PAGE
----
2020 was a year of adapting for city of Cedar Rapids communication team

Derecho, pandemic posed major challenges

Maria Johnson, the city of Cedar Rapids communication division manager. (Supplied photo)
Maria Johnson, the city of Cedar Rapids communication division manager. (Supplied photo)

CEDAR RAPIDS — For Maria Johnson, the city of Cedar Rapids communication division manager, 2020 was a year of adapting.

Between the pandemic and the derecho, Johnson — who manages a team of communications professionals who keep information flowing between the city’s divisions and its residents — said the past year has challenged traditional communications methods and forced her and her team to think creatively.

The city has multiple ways by which it disseminates information, Johnson said. Text alerts, news releases, televised news conferences, social media — all are tools the city uses regularly.

But many of those methods were disrupted in August by the storm, which leveled a large swath of Eastern Iowa, damaging homes, destroying acres of trees and corn and knocking out electricity, internet and communications for days — or weeks for many residents.

“It really was an all-hands-on-deck situation,” Johnson said. “The storm really forced us to find new ways to push information out. With cellphone service not really working and the internet and power out, the methods we would typically use to get information out was not going to work. And I knew, we needed to get information out to people in the best way they’re able to get information.”

Johnson and her team turned their focus to text alerts and social media. They also engaged media outlets — especially radio stations — to keep the public informed.

“We needed to make sure that we were getting as much information out in as many ways as possible,” she said. “So, pretty early on, I came up with the idea of printing informational flyers. So we put together basically a news release, right away on Tuesday morning, and we just started printing them, and handing them out to police patrol officers and our public works teams since they were out in the community and asked them to hand them out to everybody.”


The flyers were updated and printed daily for at least two weeks, Johnson said, and stacks were given to Hy-Vee, Home Depot, Menard’s and other locations that residents were frequenting, in addition to city employees and emergency personnel. Flyers were also handed out at food distribution locations. The city held news conferences, too, as services started being restored.

“I mean, we were doing everything we could to get information out as quickly as possible in whatever ways we could do it,” she said.

A Cedar Rapids native, Johnson graduated from Jefferson High School in 1995. She went to the University of Northern Iowa where she studied public relations, and later the University of Iowa where she earned an MBA.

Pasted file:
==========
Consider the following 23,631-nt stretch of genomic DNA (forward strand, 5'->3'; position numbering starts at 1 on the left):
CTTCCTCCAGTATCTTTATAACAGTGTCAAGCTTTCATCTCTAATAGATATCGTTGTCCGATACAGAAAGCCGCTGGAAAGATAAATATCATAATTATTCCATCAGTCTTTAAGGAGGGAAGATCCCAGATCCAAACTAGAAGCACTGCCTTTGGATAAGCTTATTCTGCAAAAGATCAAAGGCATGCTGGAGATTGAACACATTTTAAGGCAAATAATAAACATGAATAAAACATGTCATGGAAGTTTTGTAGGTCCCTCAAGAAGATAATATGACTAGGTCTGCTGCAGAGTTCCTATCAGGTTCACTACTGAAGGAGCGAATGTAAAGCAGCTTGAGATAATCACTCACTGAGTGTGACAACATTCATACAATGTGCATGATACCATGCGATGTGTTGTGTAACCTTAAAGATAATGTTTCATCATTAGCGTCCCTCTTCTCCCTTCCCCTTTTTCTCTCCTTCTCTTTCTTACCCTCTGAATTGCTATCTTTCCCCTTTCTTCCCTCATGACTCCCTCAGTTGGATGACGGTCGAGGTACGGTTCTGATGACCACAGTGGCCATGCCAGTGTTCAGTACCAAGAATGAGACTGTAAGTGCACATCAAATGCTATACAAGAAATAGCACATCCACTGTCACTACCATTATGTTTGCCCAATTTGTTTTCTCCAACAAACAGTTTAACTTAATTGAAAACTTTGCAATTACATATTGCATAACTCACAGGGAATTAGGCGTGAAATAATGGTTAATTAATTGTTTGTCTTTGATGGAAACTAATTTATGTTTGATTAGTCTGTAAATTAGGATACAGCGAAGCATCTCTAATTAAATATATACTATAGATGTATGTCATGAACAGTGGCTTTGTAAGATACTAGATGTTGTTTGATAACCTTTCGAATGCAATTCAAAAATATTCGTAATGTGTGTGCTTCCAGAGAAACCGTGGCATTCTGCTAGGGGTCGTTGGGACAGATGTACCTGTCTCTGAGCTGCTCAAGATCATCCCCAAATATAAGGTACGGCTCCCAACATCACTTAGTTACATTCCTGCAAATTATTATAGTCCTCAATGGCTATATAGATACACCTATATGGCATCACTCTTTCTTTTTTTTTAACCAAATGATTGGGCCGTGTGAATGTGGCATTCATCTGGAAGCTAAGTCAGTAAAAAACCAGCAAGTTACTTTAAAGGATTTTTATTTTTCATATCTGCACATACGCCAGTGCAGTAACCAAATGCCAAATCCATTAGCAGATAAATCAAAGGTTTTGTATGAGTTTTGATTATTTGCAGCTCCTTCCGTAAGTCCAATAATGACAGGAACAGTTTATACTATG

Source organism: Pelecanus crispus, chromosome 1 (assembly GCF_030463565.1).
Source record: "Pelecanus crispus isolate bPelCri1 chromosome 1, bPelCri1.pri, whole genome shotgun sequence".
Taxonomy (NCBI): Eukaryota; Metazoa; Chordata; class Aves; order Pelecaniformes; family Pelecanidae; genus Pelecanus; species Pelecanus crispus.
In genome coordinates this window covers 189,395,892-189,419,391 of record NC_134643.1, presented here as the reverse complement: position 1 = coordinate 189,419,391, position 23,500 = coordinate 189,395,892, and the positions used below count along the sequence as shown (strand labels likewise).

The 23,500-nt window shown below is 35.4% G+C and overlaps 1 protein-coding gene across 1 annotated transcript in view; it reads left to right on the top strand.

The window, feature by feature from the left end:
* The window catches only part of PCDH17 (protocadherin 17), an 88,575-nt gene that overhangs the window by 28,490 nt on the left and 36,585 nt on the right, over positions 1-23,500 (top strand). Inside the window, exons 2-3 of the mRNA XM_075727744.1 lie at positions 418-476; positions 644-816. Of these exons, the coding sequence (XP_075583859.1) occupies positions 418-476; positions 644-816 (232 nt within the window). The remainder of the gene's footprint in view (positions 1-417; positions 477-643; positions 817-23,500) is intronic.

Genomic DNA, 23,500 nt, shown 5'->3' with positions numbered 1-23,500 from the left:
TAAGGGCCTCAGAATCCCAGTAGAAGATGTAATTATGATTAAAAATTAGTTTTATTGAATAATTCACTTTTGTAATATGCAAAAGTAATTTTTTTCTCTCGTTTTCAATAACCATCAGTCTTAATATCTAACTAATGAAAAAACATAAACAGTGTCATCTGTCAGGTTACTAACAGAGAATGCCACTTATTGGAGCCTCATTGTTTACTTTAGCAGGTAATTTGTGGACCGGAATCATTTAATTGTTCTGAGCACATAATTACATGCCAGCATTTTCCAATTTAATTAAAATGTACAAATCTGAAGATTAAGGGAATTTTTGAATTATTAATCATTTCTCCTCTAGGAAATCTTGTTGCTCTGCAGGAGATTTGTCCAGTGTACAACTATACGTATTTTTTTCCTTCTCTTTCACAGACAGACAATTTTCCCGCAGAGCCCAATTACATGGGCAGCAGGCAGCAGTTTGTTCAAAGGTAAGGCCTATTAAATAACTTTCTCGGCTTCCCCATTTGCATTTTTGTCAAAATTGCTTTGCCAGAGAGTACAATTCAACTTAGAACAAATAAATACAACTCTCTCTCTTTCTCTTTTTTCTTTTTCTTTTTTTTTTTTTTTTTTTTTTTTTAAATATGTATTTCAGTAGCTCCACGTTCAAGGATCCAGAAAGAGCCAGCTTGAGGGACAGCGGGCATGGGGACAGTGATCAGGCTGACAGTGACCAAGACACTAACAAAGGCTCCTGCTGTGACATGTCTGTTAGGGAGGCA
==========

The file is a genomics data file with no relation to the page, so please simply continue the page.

After school, Johnson and her husband moved to Chicago for a short stint — about five years — but decided to move back to Cedar Rapids when they found out they were having twins.

Johnson was hired by the city for her current job in January 2014.

In her position, Johnson oversees a team and manages communications for the city’s departments, the city manager’s office and the City Council. She also handles communications for the Economic Development Division and transit.

Looking back on the past year, Johnson said adaptability was a major theme for the communications division.

“I think one of the things we’ll take away from this year is that we have to be able to pivot,” she said. “We want to make sure that we are ready respond to whatever arises, and I feel very confident that we are. I’m so proud of our employees. I mean, we talk about the derecho, we had employees whose houses were destroyed or damaged and they still showed up to work every day. And to me, that is just really cool and it says a lot about our city employees and how dedicated they are to this community. Our employees, our City Council and city manager, everyone is so dedicated to making this community the best that it can possibly be.”

Johnson said she is proud of Cedar Rapids.

“One of the things I like most about my job is that I get to promote Cedar Rapids and the community and keep people informed about our ideas and what we’re doing,” she said. “And that’s a really cool thing because I am proud of my city. I am proud to be from Cedar Rapids and the city government and what we’re doing, and I want the people who live here to be proud, too. And in this job, I get to promote all the ideas and plans and things that the city is doing, and I think that’s a really great thing.”

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